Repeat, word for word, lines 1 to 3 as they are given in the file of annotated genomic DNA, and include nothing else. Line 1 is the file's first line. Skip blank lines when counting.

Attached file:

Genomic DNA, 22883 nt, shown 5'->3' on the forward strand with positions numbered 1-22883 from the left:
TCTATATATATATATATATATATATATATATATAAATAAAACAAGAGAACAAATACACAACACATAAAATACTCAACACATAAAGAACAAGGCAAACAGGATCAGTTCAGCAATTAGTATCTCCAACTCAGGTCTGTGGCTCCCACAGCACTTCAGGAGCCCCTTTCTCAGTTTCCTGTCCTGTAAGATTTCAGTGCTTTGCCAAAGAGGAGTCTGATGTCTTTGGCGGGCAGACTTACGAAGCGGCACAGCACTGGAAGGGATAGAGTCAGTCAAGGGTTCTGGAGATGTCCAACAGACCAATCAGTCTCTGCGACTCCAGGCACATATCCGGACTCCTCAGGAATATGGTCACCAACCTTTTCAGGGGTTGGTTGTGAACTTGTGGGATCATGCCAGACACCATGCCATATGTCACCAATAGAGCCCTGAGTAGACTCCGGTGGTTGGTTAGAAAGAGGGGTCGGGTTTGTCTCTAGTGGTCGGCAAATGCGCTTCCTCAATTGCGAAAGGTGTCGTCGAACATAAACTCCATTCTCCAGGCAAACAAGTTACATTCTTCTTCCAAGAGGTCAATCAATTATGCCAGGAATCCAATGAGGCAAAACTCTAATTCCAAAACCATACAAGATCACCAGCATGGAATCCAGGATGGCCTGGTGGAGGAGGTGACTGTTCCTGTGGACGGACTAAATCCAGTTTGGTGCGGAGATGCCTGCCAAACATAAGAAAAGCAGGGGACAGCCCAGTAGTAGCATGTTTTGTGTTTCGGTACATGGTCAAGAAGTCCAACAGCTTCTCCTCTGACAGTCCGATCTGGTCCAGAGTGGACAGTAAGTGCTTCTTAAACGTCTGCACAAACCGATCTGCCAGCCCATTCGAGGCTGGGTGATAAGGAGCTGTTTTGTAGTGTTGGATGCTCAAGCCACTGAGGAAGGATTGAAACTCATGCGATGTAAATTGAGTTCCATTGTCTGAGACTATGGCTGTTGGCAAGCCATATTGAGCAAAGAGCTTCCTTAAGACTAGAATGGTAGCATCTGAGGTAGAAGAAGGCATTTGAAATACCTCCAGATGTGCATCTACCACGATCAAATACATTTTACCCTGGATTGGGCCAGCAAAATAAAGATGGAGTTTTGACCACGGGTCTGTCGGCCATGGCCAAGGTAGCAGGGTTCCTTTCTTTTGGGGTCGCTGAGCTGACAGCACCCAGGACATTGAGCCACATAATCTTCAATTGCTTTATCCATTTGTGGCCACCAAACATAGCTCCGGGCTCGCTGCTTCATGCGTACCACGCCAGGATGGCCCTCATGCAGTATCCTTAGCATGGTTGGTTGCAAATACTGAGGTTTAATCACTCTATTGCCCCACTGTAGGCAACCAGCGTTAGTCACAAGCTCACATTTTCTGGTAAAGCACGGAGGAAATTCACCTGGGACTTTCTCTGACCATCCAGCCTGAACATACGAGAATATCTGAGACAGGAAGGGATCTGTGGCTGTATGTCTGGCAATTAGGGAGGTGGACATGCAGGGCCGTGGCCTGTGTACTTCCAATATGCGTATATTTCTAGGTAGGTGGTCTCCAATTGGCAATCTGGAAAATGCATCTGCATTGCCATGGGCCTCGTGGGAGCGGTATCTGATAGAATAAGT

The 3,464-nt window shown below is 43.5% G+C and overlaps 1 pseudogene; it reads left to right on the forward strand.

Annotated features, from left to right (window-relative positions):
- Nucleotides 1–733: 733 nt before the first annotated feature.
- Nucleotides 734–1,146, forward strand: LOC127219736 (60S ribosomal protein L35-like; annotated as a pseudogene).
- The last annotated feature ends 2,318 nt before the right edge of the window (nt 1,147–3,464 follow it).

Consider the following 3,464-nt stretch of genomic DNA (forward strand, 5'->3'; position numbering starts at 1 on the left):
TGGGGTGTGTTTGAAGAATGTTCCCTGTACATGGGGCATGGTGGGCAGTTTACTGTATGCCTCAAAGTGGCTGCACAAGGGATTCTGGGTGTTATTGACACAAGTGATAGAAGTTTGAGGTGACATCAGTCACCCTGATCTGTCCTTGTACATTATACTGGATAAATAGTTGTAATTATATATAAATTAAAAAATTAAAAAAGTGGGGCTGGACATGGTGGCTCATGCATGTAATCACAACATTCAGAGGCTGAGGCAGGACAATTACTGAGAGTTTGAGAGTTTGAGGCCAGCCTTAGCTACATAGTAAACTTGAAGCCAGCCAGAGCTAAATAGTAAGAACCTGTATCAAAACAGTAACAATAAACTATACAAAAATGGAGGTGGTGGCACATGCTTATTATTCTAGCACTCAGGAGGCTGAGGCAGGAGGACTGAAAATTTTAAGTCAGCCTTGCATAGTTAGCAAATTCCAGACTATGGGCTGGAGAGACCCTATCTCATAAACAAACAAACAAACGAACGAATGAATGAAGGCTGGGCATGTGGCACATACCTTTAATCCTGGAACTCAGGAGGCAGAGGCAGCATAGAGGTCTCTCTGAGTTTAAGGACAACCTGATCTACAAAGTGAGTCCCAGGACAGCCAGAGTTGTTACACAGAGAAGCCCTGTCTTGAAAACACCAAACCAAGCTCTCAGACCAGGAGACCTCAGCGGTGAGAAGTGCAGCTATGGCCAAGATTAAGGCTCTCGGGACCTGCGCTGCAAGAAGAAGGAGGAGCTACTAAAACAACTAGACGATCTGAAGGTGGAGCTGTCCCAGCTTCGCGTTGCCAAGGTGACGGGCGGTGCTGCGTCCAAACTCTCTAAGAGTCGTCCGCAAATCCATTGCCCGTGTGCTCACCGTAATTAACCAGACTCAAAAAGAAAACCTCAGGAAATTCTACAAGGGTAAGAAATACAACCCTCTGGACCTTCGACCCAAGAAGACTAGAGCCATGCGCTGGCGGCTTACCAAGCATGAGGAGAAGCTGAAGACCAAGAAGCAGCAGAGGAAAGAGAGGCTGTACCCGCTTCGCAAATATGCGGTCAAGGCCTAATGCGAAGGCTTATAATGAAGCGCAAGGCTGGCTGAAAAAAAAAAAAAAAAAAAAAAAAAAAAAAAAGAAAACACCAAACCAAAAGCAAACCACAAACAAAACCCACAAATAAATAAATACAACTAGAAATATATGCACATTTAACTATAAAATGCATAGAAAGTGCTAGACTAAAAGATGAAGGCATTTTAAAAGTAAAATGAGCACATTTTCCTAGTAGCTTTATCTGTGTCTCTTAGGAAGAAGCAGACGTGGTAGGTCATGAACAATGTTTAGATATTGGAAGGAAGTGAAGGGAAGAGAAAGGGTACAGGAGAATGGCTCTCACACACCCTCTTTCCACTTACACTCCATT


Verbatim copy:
Genomic DNA, 22883 nt, shown 5'->3' on the forward strand with positions numbered 1-22883 from the left:
TCTATATATATATATATATATATATATATATATAAATAAAACAAGAGAACAAATACACAACACATAAAATACTCAACACATAAAGAACAAGGCAAACAGGATCAGTTCAGCAATTAGTATCTCCAACTCAGGTCTGTGGCTCCCACAGCACTTCAGGAGCCCCTTTCTCAGTTTCCTGTCCTGTAAGATTTCAGTGCTTTGCCAAAGAGGAGTCTGATGTCTTTGGCGGGCAGACTTACGAAGCGGCACAGCACTGGAAGGGATAGAGTCAGTCAAGGGTTCTGGAGATGTCCAACAGACCAATCAGTCTCTGCGACTCCAGGCACATATCCGGACTCCTCAGGAATATGGTCACCAACCTTTTCAGGGGTTGGTTGTGAACTTGTGGGATCATGCCAGACACCATGCCATATGTCACCAATAGAGCCCTGAGTAGACTCCGGTGGTTGGTTAGAAAGAGGGGTCGGGTTTGTCTCTAGTGGTCGGCAAATGCGCTTCCTCAATTGCGAAAGGTGTCGTCGAACATAAACTCCATTCTCCAGGCAAACAAGTTACATTCTTCTTCCAAGAGGTCAATCAATTATGCCAGGAATCCAATGAGGCAAAACTCTAATTCCAAAACCATACAAGATCACCAGCATGGAATCCAGGATGGCCTGGTGGAGGAGGTGACTGTTCCTGTGGACGGACTAAATCCAGTTTGGTGCGGAGATGCCTGCCAAACATAAGAAAAGCAGGGGACAGCCCAGTAGTAGCATGTTTTGTGTTTCGGTACATGGTCAAGAAGTCCAACAGCTTCTCCTCTGACAGTCCGATCTGGTCCAGAGTGGACAGTAAGTGCTTCTTAAACGTCTGCACAAACCGATCTGCCAGCCCATTCGAGGCTGGGTGATAAGGAGCTGTTTTGTAGTGTTGGATGCTCAAGCCACTGAGGAAGGATTGAAACTCATGCGATGTAAATTGAGTTCCATTGTCTGAGACTATGGCTGTTGGCAAGCCATATTGAGCAAAGAGCTTCCTTAAGACTAGAATGGTAGCATCTGAGGTAGAAGAAGGCATTTGAAATACCTCCAGATGTGCATCTACCACGATCAAATACATTTTACCCTGGATTGGGCCAGCAAAATAAAGATGGAGTTTTGACCACGGGTCTGTCGGCCATGGCCAAGGTAGCAGGGTTCCTTTCTTTTGGGGTCGCTGAGCTGACAGCACCCAGGACATTGAGCCACATAATCTTCAATTGCTTTATCCATTTGTGGCCACCAAACATAGCTCCGGGCTCGCTGCTTCATGCGTACCACGCCAGGATGGCCCTCATGCAGTATCCTTAGCATGGTTGGTTGCAAATACTGAGGTTTAATCACTCTATTGCCCCACTGTAGGCAACCAGCGTTAGTCACAAGCTCACATTTTCTGGTAAAGCACGGAGGAAATTCACCTGGGACTTTCTCTGACCATCCAGCCTGAACATACGAGAATATCTGAGACAGGAAGGGATCTGTGGCTGTATGTCTGGCAATTAGGGAGGTGGACATGCAGGGCCGTGGCCTGTGTACTTCCAATATGCGTATATTTCTAGGTAGGTGGTCTCCAATTGGCAATCTGGAAAATGCATCTGCATTGCCATGGGCCTCGTGGGAGCGGTATCTGATAGAATAAGT

The 3,464-nt window shown below is 43.5% G+C and overlaps 1 pseudogene; it reads left to right on the forward strand.